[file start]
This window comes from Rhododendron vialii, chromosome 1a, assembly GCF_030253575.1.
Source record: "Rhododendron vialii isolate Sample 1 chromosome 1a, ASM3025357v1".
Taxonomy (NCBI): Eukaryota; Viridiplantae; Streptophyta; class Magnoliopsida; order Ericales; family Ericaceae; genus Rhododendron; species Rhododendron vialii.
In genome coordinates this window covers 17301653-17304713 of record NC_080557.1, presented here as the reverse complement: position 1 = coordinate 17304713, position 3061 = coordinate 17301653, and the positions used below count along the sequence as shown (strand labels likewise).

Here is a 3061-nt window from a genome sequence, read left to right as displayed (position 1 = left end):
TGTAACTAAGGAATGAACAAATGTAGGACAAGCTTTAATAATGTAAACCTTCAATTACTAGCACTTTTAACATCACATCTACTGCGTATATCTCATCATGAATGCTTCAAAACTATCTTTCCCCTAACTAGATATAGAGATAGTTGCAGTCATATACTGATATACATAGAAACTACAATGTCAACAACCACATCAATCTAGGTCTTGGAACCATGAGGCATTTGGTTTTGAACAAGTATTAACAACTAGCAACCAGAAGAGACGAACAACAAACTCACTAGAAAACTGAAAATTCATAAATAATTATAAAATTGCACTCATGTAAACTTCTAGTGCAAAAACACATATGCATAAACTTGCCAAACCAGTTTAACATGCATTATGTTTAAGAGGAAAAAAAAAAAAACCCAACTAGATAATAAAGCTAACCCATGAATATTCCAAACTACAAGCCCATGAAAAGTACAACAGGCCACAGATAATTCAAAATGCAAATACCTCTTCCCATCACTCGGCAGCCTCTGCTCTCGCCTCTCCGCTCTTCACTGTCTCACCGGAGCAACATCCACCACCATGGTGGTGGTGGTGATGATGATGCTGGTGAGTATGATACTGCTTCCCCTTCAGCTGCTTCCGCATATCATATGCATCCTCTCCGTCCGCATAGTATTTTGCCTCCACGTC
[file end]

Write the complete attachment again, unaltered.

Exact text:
This window comes from Rhododendron vialii, chromosome 1a, assembly GCF_030253575.1.
Source record: "Rhododendron vialii isolate Sample 1 chromosome 1a, ASM3025357v1".
Taxonomy (NCBI): Eukaryota; Viridiplantae; Streptophyta; class Magnoliopsida; order Ericales; family Ericaceae; genus Rhododendron; species Rhododendron vialii.
In genome coordinates this window covers 17301653-17304713 of record NC_080557.1, presented here as the reverse complement: position 1 = coordinate 17304713, position 3061 = coordinate 17301653, and the positions used below count along the sequence as shown (strand labels likewise).

Here is a 3061-nt window from a genome sequence, read left to right as displayed (position 1 = left end):
TGTAACTAAGGAATGAACAAATGTAGGACAAGCTTTAATAATGTAAACCTTCAATTACTAGCACTTTTAACATCACATCTACTGCGTATATCTCATCATGAATGCTTCAAAACTATCTTTCCCCTAACTAGATATAGAGATAGTTGCAGTCATATACTGATATACATAGAAACTACAATGTCAACAACCACATCAATCTAGGTCTTGGAACCATGAGGCATTTGGTTTTGAACAAGTATTAACAACTAGCAACCAGAAGAGACGAACAACAAACTCACTAGAAAACTGAAAATTCATAAATAATTATAAAATTGCACTCATGTAAACTTCTAGTGCAAAAACACATATGCATAAACTTGCCAAACCAGTTTAACATGCATTATGTTTAAGAGGAAAAAAAAAAAAACCCAACTAGATAATAAAGCTAACCCATGAATATTCCAAACTACAAGCCCATGAAAAGTACAACAGGCCACAGATAATTCAAAATGCAAATACCTCTTCCCATCACTCGGCAGCCTCTGCTCTCGCCTCTCCGCTCTTCACTGTCTCACCGGAGCAACATCCACCACCATGGTGGTGGTGGTGATGATGATGCTGGTGAGTATGATACTGCTTCCCCTTCAGCTGCTTCCGCATATCATATGCATCCTCTCCGTCCGCATAGTATTTTGCCTCCACGTC